Blog Carnival: Mexico – Verbalizing the Violence

This post is part of our special coverage Mexico's Drug War.

After reading the 36 participating blogs for the Blog Carnival: Mexico – Citizenry, Violence and Blogs, there is little doubt that despite everything that has been written, commented and analyzed on the subject of violence in Mexico, there is still more to be said. In posting on their individual perspectives of the violence, some have struggled with putting it into words. This has been an exercise in exorcizing, processing and transforming the violence. By doing this, it is hoped the vicious cycle is broken for the next generations. It is generating not just acts of resistance and protest, but also steps to avoid future violence. It's not a secret: violence will not be condoned; it will not easily be legitimized.

#nosoncifras @tienennombre. From user Daniel Gershenson

#nosoncifras @tienennombre. From user Daniel Gershenson

Verbalizing the violence.

We start the collection of posts submitted to the Carnival with “A Shout of Pain” [es] from Ana Lilia Rodríguez Olvera in her blog Poeterno (en honor al arte). She lets us know: “The following text was written as a scream of desperation and releases the tremendous anger I have against the attackers of my grandfather…”:

Seguramente tú los perdonaste, de fe, de ley, los perdonaste porque así eres tú, pasible y seguro, y maravillosamente empático. Pero yo no los perdono, yo no soy capaz de decir ya ni modo, la resignación llegará, la resignación es una vaga consecuencia de nuestra historia por el mundo. Yo no los perdono porque te mataron a ti de cuerpo y a mí de alma. ¿Cómo puede perdonar un cuerpodesalmado? ¿Cómo puede perdonar un árbol seco?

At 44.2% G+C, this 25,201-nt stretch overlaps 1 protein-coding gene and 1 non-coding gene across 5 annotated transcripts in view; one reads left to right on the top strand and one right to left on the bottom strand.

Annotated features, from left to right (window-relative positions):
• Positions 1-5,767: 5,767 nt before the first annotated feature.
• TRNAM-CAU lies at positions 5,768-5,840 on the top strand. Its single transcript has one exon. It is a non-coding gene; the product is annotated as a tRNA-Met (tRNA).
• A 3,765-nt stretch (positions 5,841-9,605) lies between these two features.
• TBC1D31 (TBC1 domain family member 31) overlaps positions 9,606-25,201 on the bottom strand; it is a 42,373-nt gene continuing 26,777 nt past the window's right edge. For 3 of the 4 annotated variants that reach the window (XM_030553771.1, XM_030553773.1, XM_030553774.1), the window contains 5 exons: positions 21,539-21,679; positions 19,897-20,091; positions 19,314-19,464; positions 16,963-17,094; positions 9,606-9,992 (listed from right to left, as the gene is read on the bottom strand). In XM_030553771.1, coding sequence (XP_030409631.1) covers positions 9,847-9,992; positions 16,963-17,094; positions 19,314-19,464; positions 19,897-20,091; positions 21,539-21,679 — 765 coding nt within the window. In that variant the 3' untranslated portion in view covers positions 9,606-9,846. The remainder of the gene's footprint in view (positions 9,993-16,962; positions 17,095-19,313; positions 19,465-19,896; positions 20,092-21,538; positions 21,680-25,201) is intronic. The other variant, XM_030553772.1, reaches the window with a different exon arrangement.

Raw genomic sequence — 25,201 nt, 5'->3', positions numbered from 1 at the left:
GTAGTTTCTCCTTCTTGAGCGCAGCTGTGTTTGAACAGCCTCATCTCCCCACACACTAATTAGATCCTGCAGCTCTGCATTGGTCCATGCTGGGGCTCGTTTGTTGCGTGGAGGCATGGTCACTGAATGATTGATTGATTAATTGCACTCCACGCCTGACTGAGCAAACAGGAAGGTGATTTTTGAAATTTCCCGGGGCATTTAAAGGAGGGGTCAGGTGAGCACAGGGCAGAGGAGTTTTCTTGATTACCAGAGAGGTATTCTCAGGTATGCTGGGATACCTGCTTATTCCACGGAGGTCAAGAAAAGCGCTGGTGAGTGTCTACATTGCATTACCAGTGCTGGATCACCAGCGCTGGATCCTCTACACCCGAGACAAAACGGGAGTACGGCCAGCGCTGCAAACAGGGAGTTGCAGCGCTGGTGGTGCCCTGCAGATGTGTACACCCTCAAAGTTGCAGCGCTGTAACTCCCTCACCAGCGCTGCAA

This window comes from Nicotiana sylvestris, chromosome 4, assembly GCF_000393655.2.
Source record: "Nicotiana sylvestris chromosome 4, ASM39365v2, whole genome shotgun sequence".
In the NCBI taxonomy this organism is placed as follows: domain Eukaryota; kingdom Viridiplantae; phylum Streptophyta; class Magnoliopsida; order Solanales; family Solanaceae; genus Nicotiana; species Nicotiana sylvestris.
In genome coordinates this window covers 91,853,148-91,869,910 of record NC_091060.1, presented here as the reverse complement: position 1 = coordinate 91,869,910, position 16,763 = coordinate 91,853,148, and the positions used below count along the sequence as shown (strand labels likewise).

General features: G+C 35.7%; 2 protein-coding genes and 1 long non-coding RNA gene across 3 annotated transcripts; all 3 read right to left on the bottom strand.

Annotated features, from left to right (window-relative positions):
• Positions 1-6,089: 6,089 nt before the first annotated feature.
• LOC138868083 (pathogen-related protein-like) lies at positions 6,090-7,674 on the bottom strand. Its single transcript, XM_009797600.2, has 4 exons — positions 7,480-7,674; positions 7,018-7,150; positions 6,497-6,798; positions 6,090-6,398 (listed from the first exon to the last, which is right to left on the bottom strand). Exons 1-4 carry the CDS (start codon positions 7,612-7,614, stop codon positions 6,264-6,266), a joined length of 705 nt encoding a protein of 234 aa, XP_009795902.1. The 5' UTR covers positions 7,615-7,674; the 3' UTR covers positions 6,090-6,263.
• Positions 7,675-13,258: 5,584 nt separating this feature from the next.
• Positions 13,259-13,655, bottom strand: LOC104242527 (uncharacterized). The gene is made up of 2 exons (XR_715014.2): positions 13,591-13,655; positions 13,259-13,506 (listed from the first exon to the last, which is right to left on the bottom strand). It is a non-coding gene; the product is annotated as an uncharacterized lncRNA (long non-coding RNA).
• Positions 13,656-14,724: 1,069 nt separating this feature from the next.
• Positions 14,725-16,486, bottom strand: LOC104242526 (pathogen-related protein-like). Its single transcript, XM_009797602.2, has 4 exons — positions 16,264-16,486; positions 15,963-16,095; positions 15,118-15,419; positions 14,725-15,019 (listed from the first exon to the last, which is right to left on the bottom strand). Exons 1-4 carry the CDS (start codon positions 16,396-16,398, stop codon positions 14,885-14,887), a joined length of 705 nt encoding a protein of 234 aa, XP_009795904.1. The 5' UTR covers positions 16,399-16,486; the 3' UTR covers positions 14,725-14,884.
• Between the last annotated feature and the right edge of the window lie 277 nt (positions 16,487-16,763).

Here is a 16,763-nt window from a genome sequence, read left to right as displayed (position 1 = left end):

Surely you forgave them, out of faith, out of respect for the law, you forgave them. That is how you were before it happened, calm and confident, marvelously empathetic. But I don't forgive them. I'm not capable of saying those words. Though eventually resignation will come; resignation is one of the undeniable facts of life. I don't forgive them. They killed you; they took your body and a part of my soul. How can a person without a part of their soul forgive? How can a dried up heart forgive?

If some of us deny forgiveness of recent events, others deny forgetting of these events. This is what we are told [es] in the blog Papás DF by Diana Medina through references to recent events, and her words “The news story shelf life has already expired. The news is from last week and for the modern news cycle, where what happened an hour ago on Twitter is ‘old news’, what happened the past May 31st is far from our consciousness. For this reason I'm writing. So that we don't forget this event.”

Los niños y niñas que vivieron la balacera en Monterrey siempre la van a recordar. Hay una generación de futuros ciudadanos que tienen en sus recuerdos actos violentos dentro de su país, su casa de identidad cultural. Por otro lado están los niños y niñas que viven otra realidad, como si vivieran en otro país, pero que han aprendido desde pequeños que el país ya perdió, que la violencia nos derrotó ¿Cuál será el futuro de esta generación en la que la idea de su país se quebrantó? Esa es la que me preocupa.

Children that survived the shooting in Monterrey will keep remembering it. There will be an entire generation of future citizens with memories of violence in their country, forming a part of them, a part of their personal identity. On the other hand though there are children that live in another reality, as if they were living in another country. These children have learned since they were young that the country has already been lost and that the violence has beaten us. What do you suppose will be the future of a generation of people that already believe the country is broken? This is what worries me.

Also discussing the forgotten, Daniela Pérez Michel reflects [es] on her blog La Trinchera. The act of forgetting in her post is not voluntary; it has been imposed:

Decir que duele es repetitivo. Oímos, leemos y vemos a diario el rostro del dolor en una provocación mediática diaria, que se nutre de una pantomima escandalosa sobre un deber ser democrático de palabras efímeras y vacías. Tan sumamente vacías, que se congratulan de acuerdos sobre dejar de informar entre medios que cuentan entre sus publicaciones periódicas, aquellas que muestran las imágenes despedazadas y crueles del #Mexicorojo.